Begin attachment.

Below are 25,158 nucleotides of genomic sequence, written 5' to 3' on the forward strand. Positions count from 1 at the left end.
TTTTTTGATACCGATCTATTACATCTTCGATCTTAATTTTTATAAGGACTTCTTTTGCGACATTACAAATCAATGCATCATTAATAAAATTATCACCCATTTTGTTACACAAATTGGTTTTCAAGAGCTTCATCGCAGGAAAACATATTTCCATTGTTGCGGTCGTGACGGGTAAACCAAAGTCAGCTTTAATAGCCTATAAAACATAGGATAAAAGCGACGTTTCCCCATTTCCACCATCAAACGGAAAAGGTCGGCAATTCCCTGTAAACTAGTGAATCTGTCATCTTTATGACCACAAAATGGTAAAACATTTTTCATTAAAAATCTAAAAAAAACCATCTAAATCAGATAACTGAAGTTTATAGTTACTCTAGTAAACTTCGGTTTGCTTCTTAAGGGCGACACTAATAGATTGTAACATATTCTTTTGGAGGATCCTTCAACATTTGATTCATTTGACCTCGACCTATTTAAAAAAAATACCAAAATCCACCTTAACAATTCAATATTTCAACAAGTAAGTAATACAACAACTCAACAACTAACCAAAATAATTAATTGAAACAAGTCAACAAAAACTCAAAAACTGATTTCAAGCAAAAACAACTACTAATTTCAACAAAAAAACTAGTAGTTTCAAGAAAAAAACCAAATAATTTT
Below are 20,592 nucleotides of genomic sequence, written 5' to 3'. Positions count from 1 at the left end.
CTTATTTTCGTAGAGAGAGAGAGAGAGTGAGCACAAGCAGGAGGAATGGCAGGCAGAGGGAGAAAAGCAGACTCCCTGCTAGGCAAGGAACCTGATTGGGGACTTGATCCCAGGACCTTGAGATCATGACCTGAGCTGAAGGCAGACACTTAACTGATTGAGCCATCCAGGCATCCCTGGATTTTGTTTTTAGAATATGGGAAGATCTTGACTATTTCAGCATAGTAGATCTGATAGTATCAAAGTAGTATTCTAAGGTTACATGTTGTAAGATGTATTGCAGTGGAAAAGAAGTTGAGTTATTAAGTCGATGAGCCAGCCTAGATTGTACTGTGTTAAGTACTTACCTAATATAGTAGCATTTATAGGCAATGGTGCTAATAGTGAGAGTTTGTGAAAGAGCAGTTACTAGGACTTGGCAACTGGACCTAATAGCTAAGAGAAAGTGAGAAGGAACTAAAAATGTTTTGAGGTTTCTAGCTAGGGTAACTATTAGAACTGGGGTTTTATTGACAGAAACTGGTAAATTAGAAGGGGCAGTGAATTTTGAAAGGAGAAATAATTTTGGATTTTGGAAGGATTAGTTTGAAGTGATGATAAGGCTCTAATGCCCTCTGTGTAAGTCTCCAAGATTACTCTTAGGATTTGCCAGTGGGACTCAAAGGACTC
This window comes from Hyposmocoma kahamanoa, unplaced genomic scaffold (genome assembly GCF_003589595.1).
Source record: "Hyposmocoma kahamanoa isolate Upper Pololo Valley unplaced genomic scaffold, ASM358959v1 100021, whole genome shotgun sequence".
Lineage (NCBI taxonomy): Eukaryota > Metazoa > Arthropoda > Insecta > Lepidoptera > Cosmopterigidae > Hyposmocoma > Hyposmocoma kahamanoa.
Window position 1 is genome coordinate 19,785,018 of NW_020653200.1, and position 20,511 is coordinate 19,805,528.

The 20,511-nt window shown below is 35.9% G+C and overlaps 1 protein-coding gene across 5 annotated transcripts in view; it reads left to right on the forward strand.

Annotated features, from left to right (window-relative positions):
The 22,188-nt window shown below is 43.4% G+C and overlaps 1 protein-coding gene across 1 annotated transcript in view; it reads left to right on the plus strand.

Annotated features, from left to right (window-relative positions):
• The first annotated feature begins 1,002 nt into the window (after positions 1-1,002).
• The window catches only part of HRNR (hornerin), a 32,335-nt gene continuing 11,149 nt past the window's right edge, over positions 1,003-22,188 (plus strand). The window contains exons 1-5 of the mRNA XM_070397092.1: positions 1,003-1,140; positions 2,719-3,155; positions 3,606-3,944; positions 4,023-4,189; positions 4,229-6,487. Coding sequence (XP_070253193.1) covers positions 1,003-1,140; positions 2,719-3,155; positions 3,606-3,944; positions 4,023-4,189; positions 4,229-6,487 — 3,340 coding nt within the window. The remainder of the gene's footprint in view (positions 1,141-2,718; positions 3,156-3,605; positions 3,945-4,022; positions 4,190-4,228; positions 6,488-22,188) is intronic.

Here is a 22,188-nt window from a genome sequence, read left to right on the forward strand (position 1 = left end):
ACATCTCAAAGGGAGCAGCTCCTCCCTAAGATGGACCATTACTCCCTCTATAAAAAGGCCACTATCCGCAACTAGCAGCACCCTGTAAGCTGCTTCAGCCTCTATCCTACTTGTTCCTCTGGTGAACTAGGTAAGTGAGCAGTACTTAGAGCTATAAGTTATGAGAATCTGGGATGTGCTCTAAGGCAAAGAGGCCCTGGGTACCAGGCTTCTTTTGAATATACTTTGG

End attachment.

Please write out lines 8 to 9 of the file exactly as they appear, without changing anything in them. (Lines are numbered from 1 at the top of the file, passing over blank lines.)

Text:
Window position 1 is genome coordinate 19,785,018 of NW_020653200.1, and position 20,511 is coordinate 19,805,528.

The 20,511-nt window shown below is 35.9% G+C and overlaps 1 protein-coding gene across 5 annotated transcripts in view; it reads left to right on the forward strand.